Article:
beautiful late-summer Saturday in Montreal. But, we eventually had to push on, say goodbye to Vinnie (what a
great guide!), and hop the bus back to our hotel.
|Once we had showered and kicked back in the room for a couple of hours we then headed off to Rue Crescent and
to a specific Indian restaurant called Devi to have our final dinner in Montreal. Having done a bit of research I found
that Devi (sister restaurant to the well-know Devi in Manhattan) was a "true" Indian restaurant. That is to say that,
much like many "sushi" restaurants which are often actually run by Koreans, Chinese, or Vietnamese, many so
called "Indian" restaurants are often run by Pakistanis or Bengalis. Some of the information I came across about
Devi tauted the fact that it is actually owned and run by Indians and serves authentic Indian fare. I probably would
never have know the difference, but appreciated being given the "heads up" by some online bloggers.
The restaurant had several customers but wasn't busy. We were able to get a table on the outside patio fronting the
restaurant, and continued to be able to enjoy the day's pleasant weather, watch the sky grow dark, and do the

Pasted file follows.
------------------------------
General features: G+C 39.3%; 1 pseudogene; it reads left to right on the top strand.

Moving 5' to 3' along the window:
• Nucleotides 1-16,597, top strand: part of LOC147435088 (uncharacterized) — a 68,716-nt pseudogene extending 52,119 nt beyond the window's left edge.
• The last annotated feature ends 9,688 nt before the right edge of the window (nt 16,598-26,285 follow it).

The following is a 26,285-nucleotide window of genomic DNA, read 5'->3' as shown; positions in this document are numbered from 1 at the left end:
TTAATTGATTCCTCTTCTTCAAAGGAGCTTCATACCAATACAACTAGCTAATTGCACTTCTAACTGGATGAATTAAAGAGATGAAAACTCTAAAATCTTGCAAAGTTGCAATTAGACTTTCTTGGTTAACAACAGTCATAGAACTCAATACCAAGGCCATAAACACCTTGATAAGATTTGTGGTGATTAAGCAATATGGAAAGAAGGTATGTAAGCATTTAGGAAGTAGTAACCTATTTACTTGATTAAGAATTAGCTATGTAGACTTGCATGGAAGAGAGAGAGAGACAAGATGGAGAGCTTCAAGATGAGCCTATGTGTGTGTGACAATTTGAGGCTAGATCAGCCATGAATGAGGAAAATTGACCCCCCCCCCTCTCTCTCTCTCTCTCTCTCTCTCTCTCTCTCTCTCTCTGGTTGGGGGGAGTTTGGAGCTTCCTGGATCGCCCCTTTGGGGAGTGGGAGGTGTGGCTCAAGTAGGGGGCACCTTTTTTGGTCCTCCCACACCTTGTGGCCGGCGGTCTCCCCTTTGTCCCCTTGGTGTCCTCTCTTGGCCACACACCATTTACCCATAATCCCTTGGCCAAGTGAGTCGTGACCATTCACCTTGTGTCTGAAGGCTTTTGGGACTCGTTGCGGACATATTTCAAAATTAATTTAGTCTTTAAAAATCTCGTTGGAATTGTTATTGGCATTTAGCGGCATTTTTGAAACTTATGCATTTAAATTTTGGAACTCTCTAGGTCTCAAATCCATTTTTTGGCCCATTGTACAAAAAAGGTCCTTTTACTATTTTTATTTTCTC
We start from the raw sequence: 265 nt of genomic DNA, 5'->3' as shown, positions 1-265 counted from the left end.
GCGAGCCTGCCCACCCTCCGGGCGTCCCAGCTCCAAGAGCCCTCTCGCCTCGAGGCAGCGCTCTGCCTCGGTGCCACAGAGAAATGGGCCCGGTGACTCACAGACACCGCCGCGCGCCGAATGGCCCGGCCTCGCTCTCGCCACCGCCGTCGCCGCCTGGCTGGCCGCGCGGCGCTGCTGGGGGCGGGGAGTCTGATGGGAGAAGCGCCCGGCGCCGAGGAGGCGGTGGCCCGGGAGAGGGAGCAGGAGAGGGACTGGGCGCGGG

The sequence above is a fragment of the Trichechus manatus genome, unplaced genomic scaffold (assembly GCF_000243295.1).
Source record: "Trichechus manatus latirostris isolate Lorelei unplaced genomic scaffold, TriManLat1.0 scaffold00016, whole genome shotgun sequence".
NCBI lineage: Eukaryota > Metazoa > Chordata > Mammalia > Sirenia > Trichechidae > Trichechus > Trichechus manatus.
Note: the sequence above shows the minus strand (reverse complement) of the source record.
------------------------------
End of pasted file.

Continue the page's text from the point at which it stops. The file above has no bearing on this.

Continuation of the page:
necessary watching of the people along Rue Crescent.
Tee and I split orders of Lamb Saagwala, curried chick peas, Nan, and Raita. They didn't have any Indian beer,
which I thought was very odd (even in Salt Lake you can get several), but ended up trying a light beer from Brazil
called Brahma which turned out to be quite good. The food was great and the atmosphere out on the patio just as
nice. It was a perfect way to take in our last night in Montreal.
|The day of my departure once again arrived too quickly. I wasn't able to sleep in much because my flight was at
11:30 a.m., and Tee had to take a business call in the room from 9:00 anyway. I wasn't rushed in getting ready
however, and Tee finished her call just in time to see me to my taxi at the front of the hotel.
It was a long day getting home, with an almost 3 hour layover in Cincinnati. Luckily they have a nice pub-style
restaurant called Moe's in the C Terminal which served a beautiful smoked meat sandwich and Stella on draft. That
definitely helped the time pass quickly! When I was finally in Salt Lake I couldn't wait to see the kids. I drove 80
almost the whole way to my sister Shauna's house where they had been staying since the day before. What a great
treat to see their faces after 5 days away!
So, another great trip to another great city came to an end. I couldn't be happier or more grateful for it. A big
"THANKS" to all of you who joined us in Montreal or helped mind the kids while we were away! Wouldn't have been
the same without you!